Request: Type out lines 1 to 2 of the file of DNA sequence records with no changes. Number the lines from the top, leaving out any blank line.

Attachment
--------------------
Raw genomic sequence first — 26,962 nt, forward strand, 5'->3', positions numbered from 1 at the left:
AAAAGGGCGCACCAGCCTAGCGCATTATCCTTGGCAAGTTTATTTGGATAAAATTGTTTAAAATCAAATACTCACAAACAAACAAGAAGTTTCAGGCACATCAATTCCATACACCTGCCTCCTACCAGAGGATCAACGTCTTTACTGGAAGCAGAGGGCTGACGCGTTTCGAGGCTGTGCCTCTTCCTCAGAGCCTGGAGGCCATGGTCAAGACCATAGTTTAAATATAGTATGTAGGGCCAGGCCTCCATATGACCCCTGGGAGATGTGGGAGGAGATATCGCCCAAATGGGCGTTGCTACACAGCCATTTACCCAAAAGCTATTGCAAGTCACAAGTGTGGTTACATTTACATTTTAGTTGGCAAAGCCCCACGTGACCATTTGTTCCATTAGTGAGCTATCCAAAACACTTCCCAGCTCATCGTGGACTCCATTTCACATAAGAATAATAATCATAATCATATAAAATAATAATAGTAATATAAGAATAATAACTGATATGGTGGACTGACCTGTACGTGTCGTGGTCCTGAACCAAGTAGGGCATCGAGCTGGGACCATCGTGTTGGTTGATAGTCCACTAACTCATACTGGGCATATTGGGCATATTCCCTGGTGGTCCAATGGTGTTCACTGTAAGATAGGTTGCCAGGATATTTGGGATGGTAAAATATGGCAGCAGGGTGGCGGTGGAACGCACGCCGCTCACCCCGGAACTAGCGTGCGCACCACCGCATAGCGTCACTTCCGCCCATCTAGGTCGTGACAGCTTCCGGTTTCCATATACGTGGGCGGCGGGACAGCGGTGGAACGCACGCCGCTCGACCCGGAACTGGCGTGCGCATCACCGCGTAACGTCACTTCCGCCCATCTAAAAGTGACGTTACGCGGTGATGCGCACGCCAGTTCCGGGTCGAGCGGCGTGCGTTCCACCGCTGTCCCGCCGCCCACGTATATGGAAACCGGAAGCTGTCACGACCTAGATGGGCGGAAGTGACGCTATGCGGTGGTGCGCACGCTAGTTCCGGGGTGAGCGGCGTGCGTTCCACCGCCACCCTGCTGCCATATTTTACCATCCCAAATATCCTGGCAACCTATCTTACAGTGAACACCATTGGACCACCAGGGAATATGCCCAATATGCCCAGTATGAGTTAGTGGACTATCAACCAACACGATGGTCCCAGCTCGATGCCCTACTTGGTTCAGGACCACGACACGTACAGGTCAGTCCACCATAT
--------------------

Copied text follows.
Raw genomic sequence first — 26,962 nt, forward strand, 5'->3', positions numbered from 1 at the left:
AAAAGGGCGCACCAGCCTAGCGCATTATCCTTGGCAAGTTTATTTGGATAAAATTGTTTAAAATCAAATACTCACAAACAAACAAGAAGTTTCAGGCACATCAATTCCATACACCTGCCTCCTACCAGAGGATCAACGTCTTTACTGGAAGCAGAGGGCTGACGCGTTTCGAGGCTGTGCCTCTTCCTCAGAGCCTGGAGGCCATGGTCAAGACCATAGTTTAAATATAGTATGTAGGGCCAGGCCTCCATATGACCCCTGGGAGATGTGGGAGGAGATATCGCCCAAATGGGCGTTGCTACACAGCCATTTACCCAAAAGCTATTGCAAGTCACAAGTGTGGTTACATTTACATTTTAGTTGGCAAAGCCCCACGTGACCATTTGTTCCATTAGTGAGCTATCCAAAACACTTCCCAGCTCATCGTGGACTCCATTTCACATAAGAATAATAATCATAATCATATAAAATAATAATAGTAATATAAGAATAATAACTGATATGGTGGACTGACCTGTACGTGTCGTGGTCCTGAACCAAGTAGGGCATCGAGCTGGGACCATCGTGTTGGTTGATAGTCCACTAACTCATACTGGGCATATTGGGCATATTCCCTGGTGGTCCAATGGTGTTCACTGTAAGATAGGTTGCCAGGATATTTGGGATGGTAAAATATGGCAGCAGGGTGGCGGTGGAACGCACGCCGCTCACCCCGGAACTAGCGTGCGCACCACCGCATAGCGTCACTTCCGCCCATCTAGGTCGTGACAGCTTCCGGTTTCCATATACGTGGGCGGCGGGACAGCGGTGGAACGCACGCCGCTCGACCCGGAACTGGCGTGCGCATCACCGCGTAACGTCACTTCCGCCCATCTAAAAGTGACGTTACGCGGTGATGCGCACGCCAGTTCCGGGTCGAGCGGCGTGCGTTCCACCGCTGTCCCGCCGCCCACGTATATGGAAACCGGAAGCTGTCACGACCTAGATGGGCGGAAGTGACGCTATGCGGTGGTGCGCACGCTAGTTCCGGGGTGAGCGGCGTGCGTTCCACCGCCACCCTGCTGCCATATTTTACCATCCCAAATATCCTGGCAACCTATCTTACAGTGAACACCATTGGACCACCAGGGAATATGCCCAATATGCCCAGTATGAGTTAGTGGACTATCAACCAACACGATGGTCCCAGCTCGATGCCCTACTTGGTTCAGGACCACGACACGTACAGGTCAGTCCACCATAT